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November 13, 2013 | By Cindy Carcamo
TUCSON - The mother calling from the Mexican state of Chihuahua hadn't heard from her son for days and she feared the worst. Her voice cracked. She spoke quickly. She told the young man on the other end of the phone that she needed help. In Tucson, a meticulously coiffed young operator wearing a dark tie responded calmly in Spanish. "When was the last time you spoke with him?" he asked. They last talked, she said, right before her 23-year-old son embarked on an illicit journey into the United States, trudging through the Arizona desert.
November 10, 2013 | By Christopher Cokinos
I call it the swimming pool at the end of time. Roots were chopped, earth scraped, white pipes snaked like the insides of a rocket ship, rebar netted down before the concrete was poured and the tap turned on, filling the pool - which is in my backyard - with water from mountain snowmelt via the Colorado River, the Central Arizona Project and fossil water from the local aquifer. If there's one thing a nature writer shouldn't do, it's fill a big hole with water in the arid Southwest.
November 8, 2013 | By Chris Foster
Tucson has been anything but friendly to UCLA's football team. The Bruins have lost four consecutive games at Arizona Stadium, and all came with an abnormal amount of suffering and turmoil. Karl Dorrell and Rick Neuheisel had their fates as coaches sealed in 2007 and 2011. UCLA had a perfect season soiled in 2005. The Bruins walked away embarrassed after the Tucson Tussle, an ugly brawl in 2011. Once more into the breach go the No. 16 Bruins, who travel to Tucson for a game Saturday with no margin for error.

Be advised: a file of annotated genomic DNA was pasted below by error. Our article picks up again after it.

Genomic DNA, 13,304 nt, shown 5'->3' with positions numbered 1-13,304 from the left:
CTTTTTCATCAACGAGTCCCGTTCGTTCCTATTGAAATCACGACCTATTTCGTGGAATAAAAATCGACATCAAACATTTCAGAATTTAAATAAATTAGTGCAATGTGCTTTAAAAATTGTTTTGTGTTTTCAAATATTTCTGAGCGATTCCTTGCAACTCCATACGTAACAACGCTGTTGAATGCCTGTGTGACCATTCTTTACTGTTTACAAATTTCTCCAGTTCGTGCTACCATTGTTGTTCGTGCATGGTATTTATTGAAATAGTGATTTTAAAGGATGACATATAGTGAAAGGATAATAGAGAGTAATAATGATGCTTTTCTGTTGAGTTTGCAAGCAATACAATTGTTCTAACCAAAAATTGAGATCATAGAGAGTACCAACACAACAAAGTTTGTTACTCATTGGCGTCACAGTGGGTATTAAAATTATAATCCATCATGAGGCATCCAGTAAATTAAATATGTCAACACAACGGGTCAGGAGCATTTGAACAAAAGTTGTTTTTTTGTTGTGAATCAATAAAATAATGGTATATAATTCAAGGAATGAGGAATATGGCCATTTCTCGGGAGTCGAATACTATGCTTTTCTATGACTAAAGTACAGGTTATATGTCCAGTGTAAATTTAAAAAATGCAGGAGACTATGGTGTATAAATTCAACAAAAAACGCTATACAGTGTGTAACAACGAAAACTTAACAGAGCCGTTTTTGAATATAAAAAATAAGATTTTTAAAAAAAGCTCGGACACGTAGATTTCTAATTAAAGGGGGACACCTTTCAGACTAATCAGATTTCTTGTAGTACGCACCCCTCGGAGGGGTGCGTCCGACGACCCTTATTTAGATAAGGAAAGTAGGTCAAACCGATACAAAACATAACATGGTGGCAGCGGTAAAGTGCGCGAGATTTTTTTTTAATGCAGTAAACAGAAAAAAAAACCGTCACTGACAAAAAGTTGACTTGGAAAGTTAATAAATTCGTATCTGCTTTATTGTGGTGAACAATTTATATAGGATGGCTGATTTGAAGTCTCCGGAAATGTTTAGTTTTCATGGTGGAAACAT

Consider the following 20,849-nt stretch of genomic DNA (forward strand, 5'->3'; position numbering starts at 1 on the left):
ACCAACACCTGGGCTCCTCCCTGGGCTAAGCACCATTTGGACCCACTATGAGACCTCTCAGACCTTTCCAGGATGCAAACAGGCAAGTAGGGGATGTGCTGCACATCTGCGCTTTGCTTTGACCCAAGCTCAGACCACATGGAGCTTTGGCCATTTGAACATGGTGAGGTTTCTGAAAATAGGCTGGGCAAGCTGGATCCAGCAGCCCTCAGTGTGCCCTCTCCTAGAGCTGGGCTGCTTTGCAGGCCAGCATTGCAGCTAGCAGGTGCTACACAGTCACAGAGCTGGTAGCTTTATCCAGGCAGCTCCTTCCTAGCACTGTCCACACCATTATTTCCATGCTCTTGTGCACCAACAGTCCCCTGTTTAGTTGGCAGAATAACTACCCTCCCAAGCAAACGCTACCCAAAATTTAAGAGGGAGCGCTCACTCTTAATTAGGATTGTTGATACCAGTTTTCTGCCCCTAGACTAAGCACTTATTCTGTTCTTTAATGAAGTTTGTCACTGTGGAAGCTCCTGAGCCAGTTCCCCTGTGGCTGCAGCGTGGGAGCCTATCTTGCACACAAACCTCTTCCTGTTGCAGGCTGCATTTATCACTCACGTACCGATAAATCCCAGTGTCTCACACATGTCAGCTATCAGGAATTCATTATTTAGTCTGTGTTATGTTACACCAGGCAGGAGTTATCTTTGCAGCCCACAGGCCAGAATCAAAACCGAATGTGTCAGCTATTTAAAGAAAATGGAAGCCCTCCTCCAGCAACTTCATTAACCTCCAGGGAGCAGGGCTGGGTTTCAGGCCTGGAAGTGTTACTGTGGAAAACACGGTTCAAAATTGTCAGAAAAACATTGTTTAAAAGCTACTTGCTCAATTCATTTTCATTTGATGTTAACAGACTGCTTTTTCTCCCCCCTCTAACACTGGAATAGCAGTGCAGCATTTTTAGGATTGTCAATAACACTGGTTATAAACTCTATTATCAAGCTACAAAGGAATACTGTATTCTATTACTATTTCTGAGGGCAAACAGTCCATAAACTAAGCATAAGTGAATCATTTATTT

October 25, 2013 | By Hector Tobar
The Tucson Unified School District has voted to rescind its ban on seven books, including several canonical works of Chicano history, that were ordered removed from classrooms last year as part of a conservative-led backlash against the teaching of ethnic studies. The works have been deemed “controversial” by some local media but are widely assigned in universities and high schools across the West. The seven reinstated books are: “Critical Race Theory” by Richard Delgado; “500 Years of Chicano History in Pictures,” edited by Elizabeth Martinez; “Message to Aztlan” by Rodolfo “Corky” Gonzales; “Chicano!
June 15, 2013 | By Cindy Carcamo
TUCSON -- U.S. Border Patrol agents assigned to the Tucson region have saved 177 people during the last 30 days in the southern Arizona desert as summer temperatures have reach perilous levels, according to U.S. Customs and Border Protection officials. Officials said agents rescued 52 of the 177 just in the last week, when temperatures soared near 110 degrees Fahrenheit.  The recent rescues by the Tucson sector of the Border Patrol reflect a larger trend. Agents from the sector have performed 372 rescues during the current fiscal year.
May 4, 2013 | By Michael Mello, This post has been corrected. See the note below